THE MAD SUGAR POP KULTCHUR RUSH OF ALL THINGS NATURAL GONE FERAL OR WERE-* seeking revenge on humankind for past, present or future injustices manifests itself realistically in John Vaillant’s The Tiger: A True Story of Vengeance and Survival. The book, in great detail, recounts the December 1997 fatal attacks and eventual killing of a “vengeful” Amur (or Siberian) tiger in the Primorye Territory in Russia’s Far East.

It’s a harrowing tale on numerous fronts: from the point of view of the region’s post-perestroika destitute manual laborers and loggers, of the various families trying to make ends meet at the unforgiving taiga’s edge, of the underfunded governmental organizations and individuals trying to help them while “managing” the tigers, and of the Amur tigers themselves, largely endangered and preyed upon by feckless poachers looking to cash in across the nearby Chinese border.

Vaillant, the Vancouver, BC, author who previously penned the heart-wrenching, deservedly much-admired Golden Spruce, imbues The Tiger with a fierce, fiery energy and dramatic narrative flow that reads novel-like at times, while at others like a top-drawer fact-driven piece from Smithsonian, Nat Geo or The New Yorker. The interweaved fates of the human characters and the shock-and-awe-inspiring tigers drive the book, delivering its timely message of “We’re all in this together.” Vaillant writes:

Panthera tigris and Homo sapiens are actually very much alike, and we are drawn to many of the same things, if for slightly different reasons. Both of us demand large territories; both of us have prodigious appetites for meat; both of us require control over our living space and are prepared to defend it, and both of us have an enormous sense of entitlement to the resources around us. If a tiger can poach on another’s territory, it probably will, and so, of course, will we. A key difference, however, is that tigers take only what they need.

Instead of beating us over the head with this message, Vaillant lets it slowly develop while allowing the story to unfold, its many larger-than-life characters sharing tales of the taiga and its inhabitants, the tigers, Russia both past and present, and much more that draws a portrait of a fragile enclave on the chill edge of a teetering world.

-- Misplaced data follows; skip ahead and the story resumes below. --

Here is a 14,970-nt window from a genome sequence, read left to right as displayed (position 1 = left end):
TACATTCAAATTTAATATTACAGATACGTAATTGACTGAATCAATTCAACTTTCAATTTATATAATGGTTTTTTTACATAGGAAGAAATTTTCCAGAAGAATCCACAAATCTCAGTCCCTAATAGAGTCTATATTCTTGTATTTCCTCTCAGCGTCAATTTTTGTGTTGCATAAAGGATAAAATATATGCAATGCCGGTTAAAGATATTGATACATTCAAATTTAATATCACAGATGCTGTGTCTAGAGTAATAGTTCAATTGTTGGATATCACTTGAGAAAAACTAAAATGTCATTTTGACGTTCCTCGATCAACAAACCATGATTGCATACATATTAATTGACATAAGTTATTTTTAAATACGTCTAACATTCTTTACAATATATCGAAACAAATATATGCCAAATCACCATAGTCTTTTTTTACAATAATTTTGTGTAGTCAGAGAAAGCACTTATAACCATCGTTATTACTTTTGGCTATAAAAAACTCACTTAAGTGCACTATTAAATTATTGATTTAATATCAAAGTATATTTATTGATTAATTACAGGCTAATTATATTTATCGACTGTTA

“If there is enough land, cover, water, and game to support a keystone species like [the tiger],” Vaillant writes, “it implies that all the creatures beneath it are present and accounted for, and that the ecosystem is intact. In this sense, the tiger represents an enormous canary in the biological coal mine.” Vaillant goes on to report that, as of December 2009, fewer than 400 tigers may remain in the Russian Far East (more than 75,000 were reported to having lived in Asia last century; this number has since dipped some 95 percent).

Yes, The Tiger is a real-life bloodcurdling thriller about an Amur tiger seemingly bent on revenge, relentlessly going after a poacher who’d crossed his path and foolishly invited his wrath (like a fearsome Udeghe tale featuring the mythical tiger-like monster/malevolent spirit Amba)—in that, it’s a pretty unputdownable read. It’s also a cautionary tale about the dangers of our Anthropocene age, as Vaillant has it, “characterized by increasingly dense concentrations of human beings living in permanent settlements on a landscape that has been progressively altered and degraded in order to support our steadily growing population”—in that, too, it’s a pretty unputdownable, and eminently compelling, read.

Tiger Protection Efforts in Primorye: Organizations to Support
Udeghe Legend National Park
Phoenix Fund
Tigris Foundation
21st Century Tiger
Wildlife Conservation Society

Allen

*Yes, indeed, I’m talking vampires, werewolves, piranhas and zombies—sure, why not include our dear departed loved ones who, instead of silently nurturing the Earth six feet under, are reanimated, irascible and, of course, hungry for brains!


ReadymadeI CAN PICTURE ARTIST-PROVOCATEUR MARCEL DUCHAMP—had he time traveled forward—spray-painting his name, or a clever variant, on a qualifying “Cash for Clunkers” car and declaring it ART (much like he did in 1914 with a commonplace cast-iron bottle-drying rack; “I purchased this as a sculpture already made,” he later explained in a letter to his sister). But art signifying what? Art making what kind of statement in our troubled times of meltdowns both financial and environmental? Remember, the mischievous Duchamp also turned a urinal into readymade art (Fountain), signing it “R. Mutt.” Read More »